Bioplastics are a hot topic among recyclers -- especially biodegradable resins. Are processors paying attention? Dordan Manufacturing Co. Inc., a thermoformer in Woodstock, Ill., has been studying the issue for some time, and today Chandler Slavin, the company's sustainability coordinator, posted a thoughtful item on the topic. "Bio-based plastics, environmental considerations," on GreenerPackage.com, compares bioplastics like PLA to conventional resins like PET. "Taken together, one would assume that the 2005 Ingeo PLA is a more sustainable option than traditional plastics, as manifest through this study," she concludes. "However, it is important to take into account the other dimensions discussed above, such as end of life management, complete biodegradation, and sustainable sourcing. By understanding the advantages and disadvantages of bio-based resins from an environmental perspective, packaging professionals can make informed material selections and truly comprehend the ecological ramifications of their packaging selections and designs." It's nice to see a processor taking the time to do the research into the pros and cons of using bioplastics, and I know that Dordan isn't alone. I get a few phone calls a month from processors with questions about what materials are "most sustainable," and I know others at Plastics News get the same question. As I wrote back in January, I think most processors are willing and able to adapt to their customers' materials-related sustainability goals -- they just need information and guidance. Processors are flexible about using recycled content, or bio-based resins, or switching from one virgin material to another. It all depends on cost, performance and what the customer wants.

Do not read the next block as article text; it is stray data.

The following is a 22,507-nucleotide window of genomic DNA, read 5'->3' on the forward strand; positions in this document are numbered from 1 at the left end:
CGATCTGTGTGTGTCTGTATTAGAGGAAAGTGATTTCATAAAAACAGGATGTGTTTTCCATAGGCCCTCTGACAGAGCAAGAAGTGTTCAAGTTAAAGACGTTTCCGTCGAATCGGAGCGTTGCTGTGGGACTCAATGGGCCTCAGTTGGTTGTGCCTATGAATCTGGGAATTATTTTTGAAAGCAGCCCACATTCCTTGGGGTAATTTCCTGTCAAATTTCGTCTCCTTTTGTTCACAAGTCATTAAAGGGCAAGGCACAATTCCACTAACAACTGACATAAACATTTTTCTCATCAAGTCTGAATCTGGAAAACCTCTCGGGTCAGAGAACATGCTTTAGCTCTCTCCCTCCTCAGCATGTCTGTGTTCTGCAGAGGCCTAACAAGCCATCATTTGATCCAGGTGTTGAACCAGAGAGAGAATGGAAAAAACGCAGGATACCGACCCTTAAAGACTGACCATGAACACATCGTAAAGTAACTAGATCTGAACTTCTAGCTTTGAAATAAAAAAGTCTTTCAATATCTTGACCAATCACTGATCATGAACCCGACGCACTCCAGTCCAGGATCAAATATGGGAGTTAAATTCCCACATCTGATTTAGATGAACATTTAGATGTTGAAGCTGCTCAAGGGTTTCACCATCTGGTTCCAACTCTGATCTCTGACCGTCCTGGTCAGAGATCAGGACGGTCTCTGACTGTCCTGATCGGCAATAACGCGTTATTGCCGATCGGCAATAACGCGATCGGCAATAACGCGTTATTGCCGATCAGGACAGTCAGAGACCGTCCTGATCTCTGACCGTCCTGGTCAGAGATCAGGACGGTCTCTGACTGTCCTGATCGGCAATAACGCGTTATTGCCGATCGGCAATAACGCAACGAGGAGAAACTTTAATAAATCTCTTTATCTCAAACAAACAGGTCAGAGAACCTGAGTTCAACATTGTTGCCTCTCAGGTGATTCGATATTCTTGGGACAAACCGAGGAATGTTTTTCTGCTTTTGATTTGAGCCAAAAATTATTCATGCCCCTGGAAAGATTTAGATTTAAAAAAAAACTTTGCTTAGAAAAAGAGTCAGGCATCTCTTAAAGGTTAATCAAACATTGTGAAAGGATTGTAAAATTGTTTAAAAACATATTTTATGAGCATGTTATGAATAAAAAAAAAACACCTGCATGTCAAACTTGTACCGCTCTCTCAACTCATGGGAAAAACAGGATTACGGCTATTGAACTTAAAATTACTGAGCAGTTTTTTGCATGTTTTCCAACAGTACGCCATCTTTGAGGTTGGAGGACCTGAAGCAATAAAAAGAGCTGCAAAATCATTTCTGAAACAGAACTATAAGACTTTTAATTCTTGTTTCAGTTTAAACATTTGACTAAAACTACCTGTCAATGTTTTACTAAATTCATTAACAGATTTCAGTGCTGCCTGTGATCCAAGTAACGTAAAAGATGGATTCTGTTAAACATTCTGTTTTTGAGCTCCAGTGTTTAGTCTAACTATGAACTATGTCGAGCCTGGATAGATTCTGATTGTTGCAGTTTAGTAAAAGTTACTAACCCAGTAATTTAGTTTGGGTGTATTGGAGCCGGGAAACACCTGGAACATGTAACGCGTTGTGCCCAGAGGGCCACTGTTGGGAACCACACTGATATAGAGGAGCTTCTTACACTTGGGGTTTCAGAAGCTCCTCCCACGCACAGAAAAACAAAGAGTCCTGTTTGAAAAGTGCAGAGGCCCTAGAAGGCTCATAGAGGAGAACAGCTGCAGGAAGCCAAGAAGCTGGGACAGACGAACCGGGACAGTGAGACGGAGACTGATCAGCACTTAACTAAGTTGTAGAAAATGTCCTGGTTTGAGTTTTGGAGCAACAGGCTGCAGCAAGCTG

One processor's thoughts on bioplastics
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